He was finishing page fifty when, with the whoosh of a circling helicopter fading away outside, Lois said, breathing smoke through her nose, I prefer nonfiction myself. You know, biographies, gossip about celebrities, real life kinds of stuff. Fiction is just so made up.

Lois. In another time and situation, perhaps someone like Lois would have been a suitable lover for him. But not now. The kidnapping aside, the divide between them had grown chasmic.

He'd entered the sixty-fifth hour and hammered past page seventy—enduring Hanshaw phone calls, the rhythmic chants of "surrender now!" from the crowd outside, and various failed attempts to end the story after his two protagonists engaged in long-awaited intercourse—when Lois said, nobody's going to read your story, I don't even know why you bother, it won't ever get published.

He heard this and his head collapsed on the typewriter. She was right. Who was he kidding? The phone rang. He felt like crying.

He told Hanshaw, I give up. He said he would walk out with his hands up and he did, with the news cameras rolling, photo flash decorating the air, and hundreds of people applauding as he was handcuffed and escorted to a police car.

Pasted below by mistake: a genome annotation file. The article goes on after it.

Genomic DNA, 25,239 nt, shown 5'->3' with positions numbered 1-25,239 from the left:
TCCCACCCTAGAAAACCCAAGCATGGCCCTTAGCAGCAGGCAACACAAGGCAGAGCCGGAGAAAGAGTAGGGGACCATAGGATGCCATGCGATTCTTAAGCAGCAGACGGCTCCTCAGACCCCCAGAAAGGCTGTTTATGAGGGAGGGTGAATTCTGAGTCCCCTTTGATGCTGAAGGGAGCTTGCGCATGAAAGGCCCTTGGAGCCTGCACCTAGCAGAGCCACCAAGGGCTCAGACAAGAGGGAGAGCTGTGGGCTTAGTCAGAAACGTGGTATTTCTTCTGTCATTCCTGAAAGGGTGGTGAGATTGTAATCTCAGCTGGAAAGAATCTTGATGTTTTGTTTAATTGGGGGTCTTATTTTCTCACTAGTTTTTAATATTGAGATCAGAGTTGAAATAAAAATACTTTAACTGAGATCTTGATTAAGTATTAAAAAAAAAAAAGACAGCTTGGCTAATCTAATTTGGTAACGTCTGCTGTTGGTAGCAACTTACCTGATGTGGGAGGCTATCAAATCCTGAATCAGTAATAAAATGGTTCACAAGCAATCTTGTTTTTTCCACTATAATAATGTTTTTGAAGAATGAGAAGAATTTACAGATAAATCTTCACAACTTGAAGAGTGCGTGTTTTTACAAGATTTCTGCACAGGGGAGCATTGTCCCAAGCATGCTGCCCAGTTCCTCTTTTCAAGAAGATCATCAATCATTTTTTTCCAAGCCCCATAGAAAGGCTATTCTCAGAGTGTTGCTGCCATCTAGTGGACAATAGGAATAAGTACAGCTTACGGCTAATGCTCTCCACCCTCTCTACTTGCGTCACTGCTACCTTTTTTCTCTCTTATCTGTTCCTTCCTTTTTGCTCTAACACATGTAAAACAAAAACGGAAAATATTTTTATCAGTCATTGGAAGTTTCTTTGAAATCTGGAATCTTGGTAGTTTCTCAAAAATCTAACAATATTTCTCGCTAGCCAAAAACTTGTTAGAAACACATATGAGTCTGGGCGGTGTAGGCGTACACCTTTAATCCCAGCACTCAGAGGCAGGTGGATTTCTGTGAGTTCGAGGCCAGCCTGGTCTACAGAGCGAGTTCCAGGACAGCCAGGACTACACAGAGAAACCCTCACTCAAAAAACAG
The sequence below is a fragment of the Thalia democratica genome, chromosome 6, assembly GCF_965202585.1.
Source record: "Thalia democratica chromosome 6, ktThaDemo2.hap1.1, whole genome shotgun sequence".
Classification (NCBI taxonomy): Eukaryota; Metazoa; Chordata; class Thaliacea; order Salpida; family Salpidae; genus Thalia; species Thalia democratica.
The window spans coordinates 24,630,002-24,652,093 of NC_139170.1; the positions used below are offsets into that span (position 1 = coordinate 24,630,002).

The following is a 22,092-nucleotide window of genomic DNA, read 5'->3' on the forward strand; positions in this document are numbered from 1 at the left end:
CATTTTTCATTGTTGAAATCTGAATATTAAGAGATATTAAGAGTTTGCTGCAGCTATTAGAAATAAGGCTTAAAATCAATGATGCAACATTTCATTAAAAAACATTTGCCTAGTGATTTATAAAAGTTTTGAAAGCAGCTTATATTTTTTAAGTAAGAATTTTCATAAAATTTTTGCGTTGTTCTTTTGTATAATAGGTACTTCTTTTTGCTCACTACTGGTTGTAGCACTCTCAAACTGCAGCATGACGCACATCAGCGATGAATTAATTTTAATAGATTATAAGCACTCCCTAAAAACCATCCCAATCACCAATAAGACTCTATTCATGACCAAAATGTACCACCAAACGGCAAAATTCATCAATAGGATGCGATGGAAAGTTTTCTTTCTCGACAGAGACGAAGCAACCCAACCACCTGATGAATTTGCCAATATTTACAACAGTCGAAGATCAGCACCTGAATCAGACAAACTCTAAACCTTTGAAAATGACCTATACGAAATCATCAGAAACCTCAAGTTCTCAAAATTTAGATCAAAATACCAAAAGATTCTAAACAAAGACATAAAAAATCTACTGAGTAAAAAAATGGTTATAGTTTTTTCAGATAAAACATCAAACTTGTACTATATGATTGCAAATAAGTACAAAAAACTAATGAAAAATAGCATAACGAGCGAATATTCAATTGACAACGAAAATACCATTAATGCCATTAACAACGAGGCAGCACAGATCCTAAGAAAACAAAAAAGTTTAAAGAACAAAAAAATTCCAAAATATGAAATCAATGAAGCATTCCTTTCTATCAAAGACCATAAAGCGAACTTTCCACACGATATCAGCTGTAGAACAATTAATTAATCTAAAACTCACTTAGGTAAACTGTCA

All of this commotion, he could hear his mother say, and you didn't even finish the story.

Sunday, November 15, 2009

Friday, November 13, 2009

The 101st Scorpion

Helio would play like a corpse while his assistant covered his naked body with scorpions. Wherever they were, people traveled long distances to see skin and bones, frizzy-haired Helio be covered in scorpions. Spectators would fill with money the open violin case left nearby. The giving would grow furious as the stunned silence from the covering spectacle subsided. The spectators would form a snaking line, drop money then leave. Everyone marveled at the amazing Helio, who, miraculously, had never been stung.

Helio claimed he knew each scorpion. Each had its own personality, he said, and he had developed individual bond with each. This, he claimed, was how he was able to avoid being stung. Sometimes, he would proclaim, I am the 101st scorpion. In the evenings, he and his assistant, along with the members of his entourage, would sit around a fire, eat roasted fish, ingest mushrooms, and he would speak about how he and the scorpions formed a continual circle that represented the oneness of all life. His stoned onlookers marveled at his words and moving lips, the philosophy he’d cultivated after a decade of performances.